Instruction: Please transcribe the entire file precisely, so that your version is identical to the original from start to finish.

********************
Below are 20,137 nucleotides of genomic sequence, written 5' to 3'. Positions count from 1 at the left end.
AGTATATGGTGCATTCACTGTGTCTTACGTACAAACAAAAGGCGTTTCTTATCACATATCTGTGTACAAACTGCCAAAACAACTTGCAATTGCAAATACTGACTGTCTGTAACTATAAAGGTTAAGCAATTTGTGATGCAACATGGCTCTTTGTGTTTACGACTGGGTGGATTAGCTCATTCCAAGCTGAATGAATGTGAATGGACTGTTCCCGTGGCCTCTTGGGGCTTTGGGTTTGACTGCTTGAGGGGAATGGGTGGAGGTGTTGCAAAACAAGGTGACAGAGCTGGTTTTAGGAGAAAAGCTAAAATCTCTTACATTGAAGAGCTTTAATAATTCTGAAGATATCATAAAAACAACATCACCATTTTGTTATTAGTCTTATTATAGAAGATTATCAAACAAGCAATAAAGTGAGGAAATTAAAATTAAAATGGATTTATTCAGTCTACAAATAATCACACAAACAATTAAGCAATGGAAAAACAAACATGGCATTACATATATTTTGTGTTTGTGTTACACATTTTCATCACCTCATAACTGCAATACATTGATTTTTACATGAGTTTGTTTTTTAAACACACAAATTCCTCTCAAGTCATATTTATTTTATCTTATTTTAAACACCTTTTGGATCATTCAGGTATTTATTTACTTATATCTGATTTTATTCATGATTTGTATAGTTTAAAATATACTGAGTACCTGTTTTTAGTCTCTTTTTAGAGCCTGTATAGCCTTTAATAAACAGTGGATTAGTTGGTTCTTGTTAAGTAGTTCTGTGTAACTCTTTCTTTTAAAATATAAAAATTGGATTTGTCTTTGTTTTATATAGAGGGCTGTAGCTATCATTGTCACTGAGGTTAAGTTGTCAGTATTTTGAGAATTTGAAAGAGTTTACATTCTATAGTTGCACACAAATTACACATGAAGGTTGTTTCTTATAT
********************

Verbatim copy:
Below are 20,137 nucleotides of genomic sequence, written 5' to 3'. Positions count from 1 at the left end.
AGTATATGGTGCATTCACTGTGTCTTACGTACAAACAAAAGGCGTTTCTTATCACATATCTGTGTACAAACTGCCAAAACAACTTGCAATTGCAAATACTGACTGTCTGTAACTATAAAGGTTAAGCAATTTGTGATGCAACATGGCTCTTTGTGTTTACGACTGGGTGGATTAGCTCATTCCAAGCTGAATGAATGTGAATGGACTGTTCCCGTGGCCTCTTGGGGCTTTGGGTTTGACTGCTTGAGGGGAATGGGTGGAGGTGTTGCAAAACAAGGTGACAGAGCTGGTTTTAGGAGAAAAGCTAAAATCTCTTACATTGAAGAGCTTTAATAATTCTGAAGATATCATAAAAACAACATCACCATTTTGTTATTAGTCTTATTATAGAAGATTATCAAACAAGCAATAAAGTGAGGAAATTAAAATTAAAATGGATTTATTCAGTCTACAAATAATCACACAAACAATTAAGCAATGGAAAAACAAACATGGCATTACATATATTTTGTGTTTGTGTTACACATTTTCATCACCTCATAACTGCAATACATTGATTTTTACATGAGTTTGTTTTTTAAACACACAAATTCCTCTCAAGTCATATTTATTTTATCTTATTTTAAACACCTTTTGGATCATTCAGGTATTTATTTACTTATATCTGATTTTATTCATGATTTGTATAGTTTAAAATATACTGAGTACCTGTTTTTAGTCTCTTTTTAGAGCCTGTATAGCCTTTAATAAACAGTGGATTAGTTGGTTCTTGTTAAGTAGTTCTGTGTAACTCTTTCTTTTAAAATATAAAAATTGGATTTGTCTTTGTTTTATATAGAGGGCTGTAGCTATCATTGTCACTGAGGTTAAGTTGTCAGTATTTTGAGAATTTGAAAGAGTTTACATTCTATAGTTGCACACAAATTACACATGAAGGTTGTTTCTTATAT